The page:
Frankly we took more care on this than, obviously, bin Laden took when he killed 3,000 people. He didn't have much regard for how they were treated and desecrated. But that, again, is something that makes us different. And I think we handled it appropriately.

KROFT: When the mission was over . . .


KROFT: . . . and you walked out of the situation room . . . .


KROFT: . . . what did you do? What was the first thing you did?

THE PRESIDENT: Yeah, I think I walked up with my team, and I just said, "We got him." And I expressed my profound gratitude and pride to the team that had worked on this.

I mean keep in mind this is something, first of all, that that wasn't just our doing. Obviously since 2001, countless folks in our intelligence community and our military had worked on this issue. President Bush had obviously devoted a lot of resources to this, and so there was a cumulative effort and a testament to the capacity of the United States of America to follow through. And to do what we said we're gonna do. Even across administrations, across party lines and the skill with which our intelligence and military folks operated in this was indescribable.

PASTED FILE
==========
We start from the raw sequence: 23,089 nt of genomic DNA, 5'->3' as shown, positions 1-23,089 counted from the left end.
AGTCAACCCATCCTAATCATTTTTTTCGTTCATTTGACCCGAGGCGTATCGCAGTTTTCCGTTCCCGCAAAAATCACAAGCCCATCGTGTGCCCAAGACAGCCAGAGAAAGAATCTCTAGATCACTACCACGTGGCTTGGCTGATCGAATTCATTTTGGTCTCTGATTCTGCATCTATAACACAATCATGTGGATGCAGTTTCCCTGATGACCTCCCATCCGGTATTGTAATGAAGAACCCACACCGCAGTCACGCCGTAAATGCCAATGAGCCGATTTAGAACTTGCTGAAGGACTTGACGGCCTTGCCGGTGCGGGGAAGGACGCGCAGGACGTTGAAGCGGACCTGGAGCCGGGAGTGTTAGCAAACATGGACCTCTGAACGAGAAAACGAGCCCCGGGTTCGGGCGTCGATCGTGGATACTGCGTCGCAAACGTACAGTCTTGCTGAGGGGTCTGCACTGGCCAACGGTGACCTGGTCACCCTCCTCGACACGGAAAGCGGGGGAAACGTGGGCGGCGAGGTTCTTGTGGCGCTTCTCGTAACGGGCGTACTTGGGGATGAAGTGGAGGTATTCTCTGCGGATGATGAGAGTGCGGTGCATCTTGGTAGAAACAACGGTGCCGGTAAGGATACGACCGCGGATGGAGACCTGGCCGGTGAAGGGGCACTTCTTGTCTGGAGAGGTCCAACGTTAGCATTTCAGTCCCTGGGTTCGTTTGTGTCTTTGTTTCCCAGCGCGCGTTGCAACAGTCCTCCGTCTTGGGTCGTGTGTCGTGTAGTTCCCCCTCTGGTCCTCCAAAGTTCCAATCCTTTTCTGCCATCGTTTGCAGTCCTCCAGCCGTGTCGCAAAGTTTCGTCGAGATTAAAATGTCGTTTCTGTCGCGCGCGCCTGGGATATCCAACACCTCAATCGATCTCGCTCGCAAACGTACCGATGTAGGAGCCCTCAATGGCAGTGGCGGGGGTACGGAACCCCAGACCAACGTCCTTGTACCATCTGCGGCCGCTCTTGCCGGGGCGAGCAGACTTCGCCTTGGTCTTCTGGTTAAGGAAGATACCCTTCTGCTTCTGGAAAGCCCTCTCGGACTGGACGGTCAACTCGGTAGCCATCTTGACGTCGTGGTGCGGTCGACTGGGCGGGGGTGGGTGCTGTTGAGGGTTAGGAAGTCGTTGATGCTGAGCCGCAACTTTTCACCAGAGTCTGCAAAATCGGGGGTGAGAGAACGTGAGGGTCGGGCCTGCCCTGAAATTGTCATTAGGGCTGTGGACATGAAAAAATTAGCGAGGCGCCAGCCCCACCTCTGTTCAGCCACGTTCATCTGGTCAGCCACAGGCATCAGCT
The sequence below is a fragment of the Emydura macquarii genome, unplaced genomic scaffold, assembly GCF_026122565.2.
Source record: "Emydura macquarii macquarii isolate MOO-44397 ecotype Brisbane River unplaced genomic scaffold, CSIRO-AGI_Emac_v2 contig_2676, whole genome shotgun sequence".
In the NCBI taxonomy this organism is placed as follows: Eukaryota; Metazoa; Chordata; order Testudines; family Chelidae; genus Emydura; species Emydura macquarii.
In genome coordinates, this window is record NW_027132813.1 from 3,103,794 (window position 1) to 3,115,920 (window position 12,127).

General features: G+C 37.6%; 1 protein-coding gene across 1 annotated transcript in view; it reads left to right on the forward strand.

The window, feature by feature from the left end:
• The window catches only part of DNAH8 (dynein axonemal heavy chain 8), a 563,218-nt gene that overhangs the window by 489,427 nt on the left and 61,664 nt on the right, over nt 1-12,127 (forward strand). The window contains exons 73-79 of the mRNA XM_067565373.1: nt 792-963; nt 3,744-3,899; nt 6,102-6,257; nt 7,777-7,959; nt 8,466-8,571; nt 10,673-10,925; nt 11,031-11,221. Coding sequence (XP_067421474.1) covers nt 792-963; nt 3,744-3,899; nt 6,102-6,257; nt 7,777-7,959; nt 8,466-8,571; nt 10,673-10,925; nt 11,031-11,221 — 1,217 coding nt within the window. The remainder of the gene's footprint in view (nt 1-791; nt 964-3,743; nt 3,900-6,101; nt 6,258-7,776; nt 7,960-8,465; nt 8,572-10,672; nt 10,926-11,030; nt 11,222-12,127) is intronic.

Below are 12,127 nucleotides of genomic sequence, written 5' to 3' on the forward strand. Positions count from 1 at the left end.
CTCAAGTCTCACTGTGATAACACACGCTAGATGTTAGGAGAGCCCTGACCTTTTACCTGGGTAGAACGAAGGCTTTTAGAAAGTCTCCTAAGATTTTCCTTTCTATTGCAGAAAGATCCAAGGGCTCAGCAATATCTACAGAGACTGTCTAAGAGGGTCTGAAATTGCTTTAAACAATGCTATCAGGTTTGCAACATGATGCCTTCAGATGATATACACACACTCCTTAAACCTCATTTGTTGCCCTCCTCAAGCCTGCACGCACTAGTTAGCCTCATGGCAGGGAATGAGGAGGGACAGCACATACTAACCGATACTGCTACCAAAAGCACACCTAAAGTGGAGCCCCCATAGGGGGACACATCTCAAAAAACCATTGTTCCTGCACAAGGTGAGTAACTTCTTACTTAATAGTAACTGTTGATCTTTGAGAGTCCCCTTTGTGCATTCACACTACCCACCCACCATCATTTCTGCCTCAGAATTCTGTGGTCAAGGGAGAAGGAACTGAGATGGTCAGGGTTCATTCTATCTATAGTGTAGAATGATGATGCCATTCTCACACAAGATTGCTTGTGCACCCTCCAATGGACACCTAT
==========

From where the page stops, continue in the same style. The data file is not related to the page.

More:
So it was a moment of great pride for me to see our capacity as a nation to execute something this difficult this well. And obviously, it also made me think about those families that I had met previously who had been so profoundly burdened by the fact that he was still running around out there.